Given the interdisciplinary nature of digital journalism studies and the increasingly blurred boundaries of journalism, there is a need within the field of journalism studies to widen the scope of theoretical perspectives and approaches. Theories of Journalism in a Digital Age discusses new avenues in theorising journalism, and reassesses established theories.
Contributors to this volume describe fresh conceptssuch as de-differentiation, circulation, news networks, and spatiality to explain journalism in a digital age, and provide concepts which further theorise technology as a fundamental part of journalism, such as actants and materiality. Several chapters discuss the latitude of user positionsin the digitalised domain of journalism, exploring maximal–minimal participation, routines–interpretation–agency, and mobility–cross-mediality–participation. Finally, the book provides theoretical tools with which to understand, in different social and cultural contexts, the evolving practices of journalism, including innovation, dispersed gatekeeping, and mediatized interdependency. The chapters in this book were originally published in special issues of Digital Journalism and Journalism Practice.
Theories of Journalism in a Digital Age: An exploration and introduction Steen Steensen and Laura Ahva
1. Actors, Actants, Audiences, and Activities in Cross-Media News Work: A matrix and a research agenda Seth C. Lewis and Oscar Westlund
2. Who and What do Journalism? An actor-network perspective Alex Primo and Gabriela Zago
3. Tracing Digital News Networks: Towards an integrated framework of the dynamics of news production, circulation and use David Domingo, Pere Masip and Irene Costera Meijer
4. The Notion of the "Blurring Boundaries": Journalism as a (de-)differentiated phenomenon Wiebke Loosen
5. The Material Traces of Journalism: A socio-historical approach to online journalism Juliette De Maeyer and Florence Le Cam
6. Journalism as Cultures of Circulation Henrik Bødker
7. Place-based Knowledge in the Twenty-first Century: The creation of spatial journalism Amy Schmitz Weiss
8. From Grand Narratives of Democracy to Small Expectations of Participation: Audiences, citizenship, and interactive tools in digital journalism Chris Peters and Tamara Witschge
9. When News is Everywhere: Understanding participation, cross-mediality and mobility in journalism from a radical user perspective Ike Picone, Cédric Courtois, and Steve Paulussen
10. The Relevance of Journalism: Studying news audiences in a digital era Heikki Heikkilä and Laura Ahva
11. Innovation through Practice: Journalism as a structure of public communication Christoph Raetzsch
12. Politicians as Media Producers: Current trajectories in the relation between journalists and politicians in the age of social media Mattias Ekman and Andreas Widholm
13. Gatekeeping in a Digial Era: Principles, practices and technological platforms Peter Bro and Filip Wallberg
14. Charting Theoretical Directions for Examining African Journalism in the "Digital Era" Hayes Mawindi Mabweazara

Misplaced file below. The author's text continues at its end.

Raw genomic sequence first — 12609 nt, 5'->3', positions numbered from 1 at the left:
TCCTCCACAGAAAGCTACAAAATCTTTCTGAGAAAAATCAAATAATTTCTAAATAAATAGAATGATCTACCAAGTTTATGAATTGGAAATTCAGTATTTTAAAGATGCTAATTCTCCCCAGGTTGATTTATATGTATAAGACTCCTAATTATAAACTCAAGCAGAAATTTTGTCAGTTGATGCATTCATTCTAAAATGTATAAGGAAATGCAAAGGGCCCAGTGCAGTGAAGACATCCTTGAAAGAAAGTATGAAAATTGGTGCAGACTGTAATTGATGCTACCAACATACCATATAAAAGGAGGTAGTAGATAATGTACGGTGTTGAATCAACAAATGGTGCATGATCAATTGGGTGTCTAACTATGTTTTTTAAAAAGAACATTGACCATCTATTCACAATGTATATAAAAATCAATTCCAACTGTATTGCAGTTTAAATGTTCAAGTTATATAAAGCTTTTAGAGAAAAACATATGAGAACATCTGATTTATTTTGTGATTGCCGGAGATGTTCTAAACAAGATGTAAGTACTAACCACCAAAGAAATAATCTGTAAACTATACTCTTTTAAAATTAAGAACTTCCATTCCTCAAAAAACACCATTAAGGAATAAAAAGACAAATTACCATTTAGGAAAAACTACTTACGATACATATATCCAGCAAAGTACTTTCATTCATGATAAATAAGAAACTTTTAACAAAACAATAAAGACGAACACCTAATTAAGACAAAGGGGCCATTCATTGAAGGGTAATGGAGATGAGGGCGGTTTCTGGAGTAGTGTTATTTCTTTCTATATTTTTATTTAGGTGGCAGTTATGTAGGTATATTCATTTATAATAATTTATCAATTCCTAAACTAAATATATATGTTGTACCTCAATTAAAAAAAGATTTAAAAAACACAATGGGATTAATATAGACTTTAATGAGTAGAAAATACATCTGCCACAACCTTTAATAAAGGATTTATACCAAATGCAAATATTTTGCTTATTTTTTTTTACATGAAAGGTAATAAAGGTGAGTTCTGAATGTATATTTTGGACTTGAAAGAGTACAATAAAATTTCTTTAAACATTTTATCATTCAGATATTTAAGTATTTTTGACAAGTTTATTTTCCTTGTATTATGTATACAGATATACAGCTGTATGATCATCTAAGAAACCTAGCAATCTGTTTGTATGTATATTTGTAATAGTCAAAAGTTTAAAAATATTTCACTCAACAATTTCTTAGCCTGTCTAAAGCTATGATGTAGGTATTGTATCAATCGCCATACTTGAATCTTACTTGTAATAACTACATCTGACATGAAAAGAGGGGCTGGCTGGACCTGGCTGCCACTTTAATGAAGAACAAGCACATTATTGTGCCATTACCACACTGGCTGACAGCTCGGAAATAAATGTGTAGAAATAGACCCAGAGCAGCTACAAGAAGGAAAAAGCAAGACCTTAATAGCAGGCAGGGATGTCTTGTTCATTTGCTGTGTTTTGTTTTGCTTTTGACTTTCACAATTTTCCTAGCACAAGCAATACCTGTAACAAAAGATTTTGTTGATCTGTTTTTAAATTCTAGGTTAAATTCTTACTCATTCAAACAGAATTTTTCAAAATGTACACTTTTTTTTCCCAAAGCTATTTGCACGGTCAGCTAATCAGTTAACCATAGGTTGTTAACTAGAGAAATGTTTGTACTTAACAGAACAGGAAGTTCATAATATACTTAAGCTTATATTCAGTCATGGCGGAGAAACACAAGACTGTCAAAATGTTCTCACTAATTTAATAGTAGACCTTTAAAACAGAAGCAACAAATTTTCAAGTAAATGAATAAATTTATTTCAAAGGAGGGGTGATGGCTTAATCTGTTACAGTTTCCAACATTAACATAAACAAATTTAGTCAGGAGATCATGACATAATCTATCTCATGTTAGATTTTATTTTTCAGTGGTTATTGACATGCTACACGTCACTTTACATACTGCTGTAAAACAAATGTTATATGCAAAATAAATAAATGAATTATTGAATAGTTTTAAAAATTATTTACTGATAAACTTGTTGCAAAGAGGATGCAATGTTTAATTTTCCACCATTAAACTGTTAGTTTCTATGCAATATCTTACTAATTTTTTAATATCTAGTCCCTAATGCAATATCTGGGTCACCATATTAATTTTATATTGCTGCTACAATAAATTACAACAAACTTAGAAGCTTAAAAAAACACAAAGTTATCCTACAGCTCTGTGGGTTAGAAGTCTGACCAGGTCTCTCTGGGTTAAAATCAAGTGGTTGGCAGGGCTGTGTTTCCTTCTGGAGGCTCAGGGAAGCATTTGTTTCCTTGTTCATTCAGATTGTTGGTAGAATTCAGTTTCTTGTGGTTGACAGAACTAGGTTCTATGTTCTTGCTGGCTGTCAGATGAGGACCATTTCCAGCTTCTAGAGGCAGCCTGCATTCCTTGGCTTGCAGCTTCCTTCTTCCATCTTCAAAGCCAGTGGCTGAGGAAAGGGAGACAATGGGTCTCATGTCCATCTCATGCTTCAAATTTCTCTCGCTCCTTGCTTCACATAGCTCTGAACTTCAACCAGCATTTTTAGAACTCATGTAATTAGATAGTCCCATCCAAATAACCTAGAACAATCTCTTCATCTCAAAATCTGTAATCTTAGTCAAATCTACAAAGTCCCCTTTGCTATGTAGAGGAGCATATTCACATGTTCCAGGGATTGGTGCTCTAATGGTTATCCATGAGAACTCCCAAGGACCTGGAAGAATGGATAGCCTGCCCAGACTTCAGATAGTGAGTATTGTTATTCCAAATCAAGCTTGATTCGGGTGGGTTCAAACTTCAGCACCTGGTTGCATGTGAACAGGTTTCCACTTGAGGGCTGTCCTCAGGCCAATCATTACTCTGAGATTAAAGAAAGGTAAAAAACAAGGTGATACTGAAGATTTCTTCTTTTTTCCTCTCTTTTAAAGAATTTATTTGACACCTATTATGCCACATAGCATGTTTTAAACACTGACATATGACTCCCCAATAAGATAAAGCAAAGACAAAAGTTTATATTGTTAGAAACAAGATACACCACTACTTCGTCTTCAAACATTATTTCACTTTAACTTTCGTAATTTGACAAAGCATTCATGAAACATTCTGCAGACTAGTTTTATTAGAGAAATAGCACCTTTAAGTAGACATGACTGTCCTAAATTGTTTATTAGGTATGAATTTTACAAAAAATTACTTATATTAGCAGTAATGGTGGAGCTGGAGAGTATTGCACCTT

The journal Journalism Studies was established at the turn of the new millennium by Bob Franklin. It was launched in the context of a burgeoning interest in the scholarly study of journalism and an expansive global community of journalism scholars and researchers. The ambition was to provide a forum for the critical discussion and study of journalism as a subject of intellectual inquiry but also an arena of professional practice. Previously, the study of journalism in the UK and much of Europe was a fairly marginal branch of the larger disciplines of media, communication and cultural studies; only a handful of Universities offered degree programmes in the subject. Journalism Studies has flourished and succeeded in providing the intended public space for discussion of research on key issues within the field, to the point where in 2007 a sister journal, Journalism Practice, was launched to enable an enhanced focus on practice-based issues, as well as foregrounding studies of journalism education, training and professional concerns. Both journals are among the leading ranked journals within the field and publish six issues annually, in electronic and print formats. From the outset, the publication of themed issues has been a commitment for both journals. Their purpose is first, to focus on highly significant or neglected areas of the field; second, to facilitate discussion and analysis of important and topical policy issues; and third, to offer readers an especially high quality and closely focused set of essays, analyses and discussions; or all three.
The Journalism Studies: Theory and Practice book series draws on a wide range of these themed issues from both journals and thereby extends the critical and public forum provided by them. The Editor of the journals works closely with guest editors to ensure that the books achieve relevance for readers and the highest standards of research rigour and academic excellence. The series makes a significant contribution to the field of journalism studies by inviting distinguished scholars, academics and journalism practitioners to discuss and debate the central concerns within the field. It also reaches a wider readership of scholars, students and practitioners across the social sciences, humanities and communication arts, encouraging them to engage critically with, but also to interrogate, the specialist scholarly studies of journalism which this series provides.